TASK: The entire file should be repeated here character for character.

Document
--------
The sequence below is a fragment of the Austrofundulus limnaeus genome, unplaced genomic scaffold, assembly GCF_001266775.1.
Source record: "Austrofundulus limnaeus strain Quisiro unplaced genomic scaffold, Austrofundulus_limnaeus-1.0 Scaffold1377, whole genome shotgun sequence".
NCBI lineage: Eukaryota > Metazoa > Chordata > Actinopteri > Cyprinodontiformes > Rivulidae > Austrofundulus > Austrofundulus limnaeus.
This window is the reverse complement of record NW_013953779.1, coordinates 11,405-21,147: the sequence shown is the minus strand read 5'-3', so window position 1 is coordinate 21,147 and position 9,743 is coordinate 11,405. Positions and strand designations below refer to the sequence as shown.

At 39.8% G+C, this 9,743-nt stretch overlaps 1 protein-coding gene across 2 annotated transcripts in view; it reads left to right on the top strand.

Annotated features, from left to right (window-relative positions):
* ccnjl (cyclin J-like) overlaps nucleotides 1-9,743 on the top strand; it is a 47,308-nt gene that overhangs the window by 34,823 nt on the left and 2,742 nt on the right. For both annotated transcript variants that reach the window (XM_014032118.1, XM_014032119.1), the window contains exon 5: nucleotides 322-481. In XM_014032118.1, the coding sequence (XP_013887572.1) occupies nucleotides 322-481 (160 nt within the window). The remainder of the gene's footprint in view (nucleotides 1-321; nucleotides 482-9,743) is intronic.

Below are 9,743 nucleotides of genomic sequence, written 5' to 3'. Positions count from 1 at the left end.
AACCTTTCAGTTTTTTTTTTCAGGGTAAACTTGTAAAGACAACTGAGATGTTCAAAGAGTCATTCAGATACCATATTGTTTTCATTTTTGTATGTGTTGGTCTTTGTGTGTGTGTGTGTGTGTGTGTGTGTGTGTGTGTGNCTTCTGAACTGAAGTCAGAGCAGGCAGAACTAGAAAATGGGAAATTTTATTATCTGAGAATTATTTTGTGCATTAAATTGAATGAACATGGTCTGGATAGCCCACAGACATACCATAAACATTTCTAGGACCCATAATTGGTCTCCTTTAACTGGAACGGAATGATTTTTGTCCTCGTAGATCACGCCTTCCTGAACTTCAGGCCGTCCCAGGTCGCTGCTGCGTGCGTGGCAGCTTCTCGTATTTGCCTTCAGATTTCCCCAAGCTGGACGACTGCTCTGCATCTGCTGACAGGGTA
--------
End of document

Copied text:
The sequence below is a fragment of the Austrofundulus limnaeus genome, unplaced genomic scaffold, assembly GCF_001266775.1.
Source record: "Austrofundulus limnaeus strain Quisiro unplaced genomic scaffold, Austrofundulus_limnaeus-1.0 Scaffold1377, whole genome shotgun sequence".
NCBI lineage: Eukaryota > Metazoa > Chordata > Actinopteri > Cyprinodontiformes > Rivulidae > Austrofundulus > Austrofundulus limnaeus.
This window is the reverse complement of record NW_013953779.1, coordinates 11,405-21,147: the sequence shown is the minus strand read 5'-3', so window position 1 is coordinate 21,147 and position 9,743 is coordinate 11,405. Positions and strand designations below refer to the sequence as shown.

At 39.8% G+C, this 9,743-nt stretch overlaps 1 protein-coding gene across 2 annotated transcripts in view; it reads left to right on the top strand.

Annotated features, from left to right (window-relative positions):
* ccnjl (cyclin J-like) overlaps nucleotides 1-9,743 on the top strand; it is a 47,308-nt gene that overhangs the window by 34,823 nt on the left and 2,742 nt on the right. For both annotated transcript variants that reach the window (XM_014032118.1, XM_014032119.1), the window contains exon 5: nucleotides 322-481. In XM_014032118.1, the coding sequence (XP_013887572.1) occupies nucleotides 322-481 (160 nt within the window). The remainder of the gene's footprint in view (nucleotides 1-321; nucleotides 482-9,743) is intronic.

Below are 9,743 nucleotides of genomic sequence, written 5' to 3'. Positions count from 1 at the left end.
AACCTTTCAGTTTTTTTTTTCAGGGTAAACTTGTAAAGACAACTGAGATGTTCAAAGAGTCATTCAGATACCATATTGTTTTCATTTTTGTATGTGTTGGTCTTTGTGTGTGTGTGTGTGTGTGTGTGTGTGTGTGTGTGNCTTCTGAACTGAAGTCAGAGCAGGCAGAACTAGAAAATGGGAAATTTTATTATCTGAGAATTATTTTGTGCATTAAATTGAATGAACATGGTCTGGATAGCCCACAGACATACCATAAACATTTCTAGGACCCATAATTGGTCTCCTTTAACTGGAACGGAATGATTTTTGTCCTCGTAGATCACGCCTTCCTGAACTTCAGGCCGTCCCAGGTCGCTGCTGCGTGCGTGGCAGCTTCTCGTATTTGCCTTCAGATTTCCCCAAGCTGGACGACTGCTCTGCATCTGCTGACAGGGTA